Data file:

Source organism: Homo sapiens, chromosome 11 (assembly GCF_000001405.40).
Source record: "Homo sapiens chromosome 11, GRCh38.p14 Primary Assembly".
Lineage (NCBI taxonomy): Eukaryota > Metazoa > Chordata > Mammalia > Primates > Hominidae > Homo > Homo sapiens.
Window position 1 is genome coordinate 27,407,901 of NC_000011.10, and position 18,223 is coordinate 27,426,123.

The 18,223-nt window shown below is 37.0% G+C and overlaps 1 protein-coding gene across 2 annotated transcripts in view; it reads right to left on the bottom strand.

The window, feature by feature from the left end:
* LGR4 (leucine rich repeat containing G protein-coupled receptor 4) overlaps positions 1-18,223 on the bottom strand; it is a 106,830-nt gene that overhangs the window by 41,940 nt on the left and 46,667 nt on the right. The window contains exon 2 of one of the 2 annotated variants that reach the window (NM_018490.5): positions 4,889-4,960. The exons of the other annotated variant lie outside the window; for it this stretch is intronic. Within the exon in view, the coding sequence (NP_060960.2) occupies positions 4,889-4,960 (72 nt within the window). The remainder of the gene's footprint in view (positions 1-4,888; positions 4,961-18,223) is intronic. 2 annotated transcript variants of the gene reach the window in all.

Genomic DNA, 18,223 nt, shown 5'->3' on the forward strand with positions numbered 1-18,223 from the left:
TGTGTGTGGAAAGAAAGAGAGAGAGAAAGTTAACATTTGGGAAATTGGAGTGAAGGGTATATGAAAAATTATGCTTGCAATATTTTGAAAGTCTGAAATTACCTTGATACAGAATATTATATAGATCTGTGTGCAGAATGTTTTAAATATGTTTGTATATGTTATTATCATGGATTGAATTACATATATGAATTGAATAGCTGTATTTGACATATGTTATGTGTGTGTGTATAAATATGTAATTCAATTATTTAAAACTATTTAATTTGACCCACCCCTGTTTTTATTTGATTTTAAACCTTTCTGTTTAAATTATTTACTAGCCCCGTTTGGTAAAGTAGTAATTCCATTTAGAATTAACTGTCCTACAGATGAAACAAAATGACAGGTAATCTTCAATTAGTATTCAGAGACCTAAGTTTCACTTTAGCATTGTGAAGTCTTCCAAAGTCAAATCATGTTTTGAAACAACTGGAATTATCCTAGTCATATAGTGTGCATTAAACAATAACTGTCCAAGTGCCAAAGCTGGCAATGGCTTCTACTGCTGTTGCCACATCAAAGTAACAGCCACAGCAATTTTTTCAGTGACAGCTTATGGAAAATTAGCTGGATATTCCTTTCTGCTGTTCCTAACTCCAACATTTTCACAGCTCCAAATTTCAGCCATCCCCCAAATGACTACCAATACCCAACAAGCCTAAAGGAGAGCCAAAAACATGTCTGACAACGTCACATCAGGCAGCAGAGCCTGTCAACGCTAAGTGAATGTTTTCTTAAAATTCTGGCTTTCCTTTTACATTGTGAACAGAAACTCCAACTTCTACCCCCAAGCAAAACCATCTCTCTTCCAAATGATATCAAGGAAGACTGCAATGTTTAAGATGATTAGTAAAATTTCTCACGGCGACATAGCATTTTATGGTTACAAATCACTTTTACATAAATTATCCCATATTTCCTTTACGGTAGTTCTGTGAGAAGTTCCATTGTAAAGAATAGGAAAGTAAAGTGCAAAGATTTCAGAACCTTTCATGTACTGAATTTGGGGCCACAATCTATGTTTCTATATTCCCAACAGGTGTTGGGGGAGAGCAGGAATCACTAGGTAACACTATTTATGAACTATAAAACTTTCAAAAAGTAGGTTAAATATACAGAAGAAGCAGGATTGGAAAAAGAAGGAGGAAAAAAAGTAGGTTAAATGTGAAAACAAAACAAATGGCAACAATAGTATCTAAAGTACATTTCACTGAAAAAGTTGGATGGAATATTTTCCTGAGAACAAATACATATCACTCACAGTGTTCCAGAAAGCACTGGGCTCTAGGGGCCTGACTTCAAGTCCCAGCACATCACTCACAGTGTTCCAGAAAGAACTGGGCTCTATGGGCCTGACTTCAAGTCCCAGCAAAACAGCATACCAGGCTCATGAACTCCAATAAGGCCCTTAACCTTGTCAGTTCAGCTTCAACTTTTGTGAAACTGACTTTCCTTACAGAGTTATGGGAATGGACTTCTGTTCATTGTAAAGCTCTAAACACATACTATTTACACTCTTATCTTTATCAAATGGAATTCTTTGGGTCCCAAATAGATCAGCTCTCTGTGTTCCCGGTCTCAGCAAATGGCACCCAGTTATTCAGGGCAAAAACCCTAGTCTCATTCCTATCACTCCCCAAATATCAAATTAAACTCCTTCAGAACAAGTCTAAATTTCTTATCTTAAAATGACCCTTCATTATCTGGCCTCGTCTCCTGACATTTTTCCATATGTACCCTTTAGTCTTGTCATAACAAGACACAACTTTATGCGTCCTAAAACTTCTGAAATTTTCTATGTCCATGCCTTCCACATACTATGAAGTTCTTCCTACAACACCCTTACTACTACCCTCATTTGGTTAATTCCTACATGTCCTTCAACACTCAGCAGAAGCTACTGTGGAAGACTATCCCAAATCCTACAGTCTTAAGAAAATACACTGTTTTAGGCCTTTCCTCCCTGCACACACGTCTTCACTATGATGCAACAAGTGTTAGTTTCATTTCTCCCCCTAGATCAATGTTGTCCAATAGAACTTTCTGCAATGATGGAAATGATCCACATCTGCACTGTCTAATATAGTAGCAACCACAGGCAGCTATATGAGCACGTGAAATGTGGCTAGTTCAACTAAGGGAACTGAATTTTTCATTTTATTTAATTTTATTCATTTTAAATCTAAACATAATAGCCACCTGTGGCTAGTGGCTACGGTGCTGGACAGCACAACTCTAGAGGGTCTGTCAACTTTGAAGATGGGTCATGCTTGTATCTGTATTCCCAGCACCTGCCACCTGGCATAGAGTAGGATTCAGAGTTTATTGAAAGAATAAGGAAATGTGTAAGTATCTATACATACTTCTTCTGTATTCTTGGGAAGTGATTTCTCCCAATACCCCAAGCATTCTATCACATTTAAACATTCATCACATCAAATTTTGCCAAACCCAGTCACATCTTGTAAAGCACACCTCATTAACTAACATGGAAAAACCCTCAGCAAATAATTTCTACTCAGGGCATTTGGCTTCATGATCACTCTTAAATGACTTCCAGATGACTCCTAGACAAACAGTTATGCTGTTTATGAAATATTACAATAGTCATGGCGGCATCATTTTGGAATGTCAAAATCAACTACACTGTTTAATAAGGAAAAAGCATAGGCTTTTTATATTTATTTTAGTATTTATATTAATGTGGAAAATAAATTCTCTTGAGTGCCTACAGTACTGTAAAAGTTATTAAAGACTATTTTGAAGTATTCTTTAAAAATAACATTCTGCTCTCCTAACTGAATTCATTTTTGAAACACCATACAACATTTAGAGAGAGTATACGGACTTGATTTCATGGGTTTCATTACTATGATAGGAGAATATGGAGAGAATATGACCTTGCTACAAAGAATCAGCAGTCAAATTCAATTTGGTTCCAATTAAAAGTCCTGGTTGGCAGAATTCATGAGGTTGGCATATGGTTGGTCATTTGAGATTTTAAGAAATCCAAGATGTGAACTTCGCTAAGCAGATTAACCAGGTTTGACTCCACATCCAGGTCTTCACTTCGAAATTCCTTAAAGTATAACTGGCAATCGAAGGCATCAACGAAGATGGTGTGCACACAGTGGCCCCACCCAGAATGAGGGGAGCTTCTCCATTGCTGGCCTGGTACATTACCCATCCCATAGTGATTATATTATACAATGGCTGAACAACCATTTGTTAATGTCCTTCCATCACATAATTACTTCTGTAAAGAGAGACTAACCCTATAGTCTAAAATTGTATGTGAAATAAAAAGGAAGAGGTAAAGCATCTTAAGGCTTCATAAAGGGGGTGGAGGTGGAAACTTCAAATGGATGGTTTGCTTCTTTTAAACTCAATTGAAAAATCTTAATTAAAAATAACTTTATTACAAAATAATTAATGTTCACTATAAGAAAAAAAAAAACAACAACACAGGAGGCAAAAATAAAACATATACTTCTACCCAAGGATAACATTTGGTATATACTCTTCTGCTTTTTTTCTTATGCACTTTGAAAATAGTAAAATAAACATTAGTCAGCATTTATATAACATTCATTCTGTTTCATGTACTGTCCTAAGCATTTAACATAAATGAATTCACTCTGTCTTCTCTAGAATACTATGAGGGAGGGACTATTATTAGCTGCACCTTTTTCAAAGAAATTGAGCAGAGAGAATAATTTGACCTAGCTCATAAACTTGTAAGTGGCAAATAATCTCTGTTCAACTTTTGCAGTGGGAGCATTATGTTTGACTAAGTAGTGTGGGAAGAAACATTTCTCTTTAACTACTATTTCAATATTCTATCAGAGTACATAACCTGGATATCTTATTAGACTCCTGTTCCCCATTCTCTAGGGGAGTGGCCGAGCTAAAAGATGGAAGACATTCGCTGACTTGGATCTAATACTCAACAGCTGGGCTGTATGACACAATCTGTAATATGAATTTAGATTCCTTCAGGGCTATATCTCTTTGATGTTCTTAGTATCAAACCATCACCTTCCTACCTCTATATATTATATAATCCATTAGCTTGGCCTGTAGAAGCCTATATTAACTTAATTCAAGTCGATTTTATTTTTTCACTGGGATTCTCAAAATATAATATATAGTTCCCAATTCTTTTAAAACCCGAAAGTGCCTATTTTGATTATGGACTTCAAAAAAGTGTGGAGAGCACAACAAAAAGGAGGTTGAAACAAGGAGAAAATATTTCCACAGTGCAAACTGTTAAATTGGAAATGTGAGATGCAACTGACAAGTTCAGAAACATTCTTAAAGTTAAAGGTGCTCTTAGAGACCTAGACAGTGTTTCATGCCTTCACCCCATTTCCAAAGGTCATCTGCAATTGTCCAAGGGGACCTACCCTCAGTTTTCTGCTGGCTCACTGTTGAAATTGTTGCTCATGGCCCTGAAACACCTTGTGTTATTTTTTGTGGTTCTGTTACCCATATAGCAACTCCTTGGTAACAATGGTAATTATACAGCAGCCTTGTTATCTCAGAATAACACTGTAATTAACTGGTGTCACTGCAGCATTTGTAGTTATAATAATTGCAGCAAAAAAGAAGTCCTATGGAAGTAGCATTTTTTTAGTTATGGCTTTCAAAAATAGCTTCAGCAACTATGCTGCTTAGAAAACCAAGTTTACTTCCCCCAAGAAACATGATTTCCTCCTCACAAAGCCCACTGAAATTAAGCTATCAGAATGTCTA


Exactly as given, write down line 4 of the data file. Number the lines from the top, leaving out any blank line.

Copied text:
Window position 1 is genome coordinate 27,407,901 of NC_000011.10, and position 18,223 is coordinate 27,426,123.